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Post-College Language Learning

How to Learn Chinese in one of the whitest cities in America.

It’s been a parade the past few months on Facebook as recent graduates from my alma mater announce new jobs, move to new cities and start their lives with all the fanfare of their 1,000+ friends on social media. But slowly, the balloons and streamers have started peeling away; the parade is over, and now we’re just a bunch of young adults cut loose to go into the world.

Which left me with one big question: how was I going to continue studying Chinese?

Boulder: whole lot of white people, not a lot of Asians.

All my serious language learning so far happened in the context of college life—study abroad, formal classes, language competitions and so on. Oklahoma didn’t have a lot of Mandarin speakers just strolling around, so going through the university was my only way to find them.

Study abroad is fine and dandy, but it's not a long-term solution for language learning.

As a post-grad who has cut strings from his alma mater, I had to start getting creative on how to keep up my East Asian swagger.

Going Strong on Chinese in the Mountain State

Surprisingly, I think I am now banking even more hours per week speaking Chinese then I did in school. Even though Boulder is hardly the multi-cultural mecca of the United States, I’ve managed to cobble together a strategy that is working fairly well.

  • Living in an international community center (the Chinese flock to here)
  • Going to English classes for foreigners (They love it when you can use Chinese to teach them English)
  • Find other Americans who study Chinese (三人行,必有我)
  • Hang with Chinese graduate students from CU (from masters to post doc, they always seem to be obsessed with teaching Americans slang and curse words. Just kidding. Sort of.)
  • Reading and writing (write one Chinese essay a week, read one small Chinese book a week, and muscle my way through translating a few verses of the Bible)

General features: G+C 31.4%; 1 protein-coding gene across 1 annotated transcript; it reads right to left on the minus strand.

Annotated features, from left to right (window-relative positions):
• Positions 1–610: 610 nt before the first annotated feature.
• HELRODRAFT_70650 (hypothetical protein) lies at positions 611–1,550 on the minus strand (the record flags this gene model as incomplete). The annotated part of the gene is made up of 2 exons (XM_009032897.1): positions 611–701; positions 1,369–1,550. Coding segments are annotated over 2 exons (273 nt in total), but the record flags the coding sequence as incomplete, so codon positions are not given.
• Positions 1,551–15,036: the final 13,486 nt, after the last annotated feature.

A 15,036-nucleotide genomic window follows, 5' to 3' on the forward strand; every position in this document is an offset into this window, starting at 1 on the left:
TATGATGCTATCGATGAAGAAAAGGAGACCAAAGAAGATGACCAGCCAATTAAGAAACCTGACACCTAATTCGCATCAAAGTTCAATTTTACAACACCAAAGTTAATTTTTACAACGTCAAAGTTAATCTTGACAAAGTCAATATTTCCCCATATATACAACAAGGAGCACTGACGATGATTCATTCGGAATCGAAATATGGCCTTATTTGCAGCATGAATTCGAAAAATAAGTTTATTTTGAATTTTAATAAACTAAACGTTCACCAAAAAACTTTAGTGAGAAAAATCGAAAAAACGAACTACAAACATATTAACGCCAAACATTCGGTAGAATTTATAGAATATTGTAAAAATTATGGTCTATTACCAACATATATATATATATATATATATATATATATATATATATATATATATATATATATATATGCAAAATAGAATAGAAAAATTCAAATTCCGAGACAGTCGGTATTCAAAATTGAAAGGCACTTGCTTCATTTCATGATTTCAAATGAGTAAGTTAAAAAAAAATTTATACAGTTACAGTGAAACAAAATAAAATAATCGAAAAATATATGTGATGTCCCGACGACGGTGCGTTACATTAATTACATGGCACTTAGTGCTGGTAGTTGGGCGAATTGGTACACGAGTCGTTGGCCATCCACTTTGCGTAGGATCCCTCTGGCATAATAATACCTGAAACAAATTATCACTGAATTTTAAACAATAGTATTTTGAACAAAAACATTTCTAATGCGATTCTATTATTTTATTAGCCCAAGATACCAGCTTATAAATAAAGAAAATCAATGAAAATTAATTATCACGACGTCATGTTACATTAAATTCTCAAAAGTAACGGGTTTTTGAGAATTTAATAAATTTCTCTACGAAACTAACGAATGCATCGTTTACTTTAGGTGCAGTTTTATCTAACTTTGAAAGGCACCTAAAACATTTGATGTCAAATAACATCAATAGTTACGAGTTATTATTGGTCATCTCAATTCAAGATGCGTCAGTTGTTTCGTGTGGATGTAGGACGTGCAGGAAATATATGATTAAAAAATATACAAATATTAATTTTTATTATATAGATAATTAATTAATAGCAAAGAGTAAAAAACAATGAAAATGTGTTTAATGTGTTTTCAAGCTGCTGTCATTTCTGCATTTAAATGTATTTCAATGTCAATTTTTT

• One-on-one tutor (My tutor is 70+ years old and left Mainland China around the time Mao Ze Dong’s Communist government was taking over. You better believe she’s got stories)
Hang with internationals, and you're bound to find a few Mandarin speakers.
"Let There be Light" / “要有光"

Picking up Language No. 3 (Slowly)

안녕하세요? = Hello = Korean = Language No. 3

I’ve been wrestling with the idea of starting a third language since I got back from China last Christmas. I toyed with the idea of tackling a European language, but I just didn’t have interest. I finally settled on Korean; between the financial restructuring in the 90’s and the powerhouse entertainment industry that took over the country, South Korea is becoming an interesting country to follow right now.

The genesis of my Korean studies is like how I started Chinese three years ago—slowly, sporadically and with scattershot methodology. I have a textbook, an online course, a podcast and a notebook. That’s about it.

So far, the journey with No. 3 is slow—I’ve picked up maybe half the alphabet and have grabbed onto a few very specific phrases from rote memorization. It’s an easier language than Chinese, but between work, hiking, volunteering and learning Chinese, Korean is following the “slow and steady” as opposed to the “intensive and comprehensive” route.

End of College ≠ End of Learning

I knew before I left college that the process of learning is something that I enjoy and did not want to lose in my life. It manifests in different ways, but one of the most rewarding and challenging ones is language learning. I also knew that after the fanfare of graduation ended, it would be up to me to push myself. I am no longer accountable to grades and professors.

Continuous learning is one of the core disciplines that I want to instill in my life while I am still young. I’m a firm believer than learning, both in formalized accredited academia and individual pursuits, enriches the life and pays dividends over the course of it.

College is over, but my education is nowhere near from complete. 加油,화이팅

, let’s go!

P.S. I turned 23 today. Thanks to friends and family who reached out, here's proof that I'm living life happy and spending every weekend on the trails.
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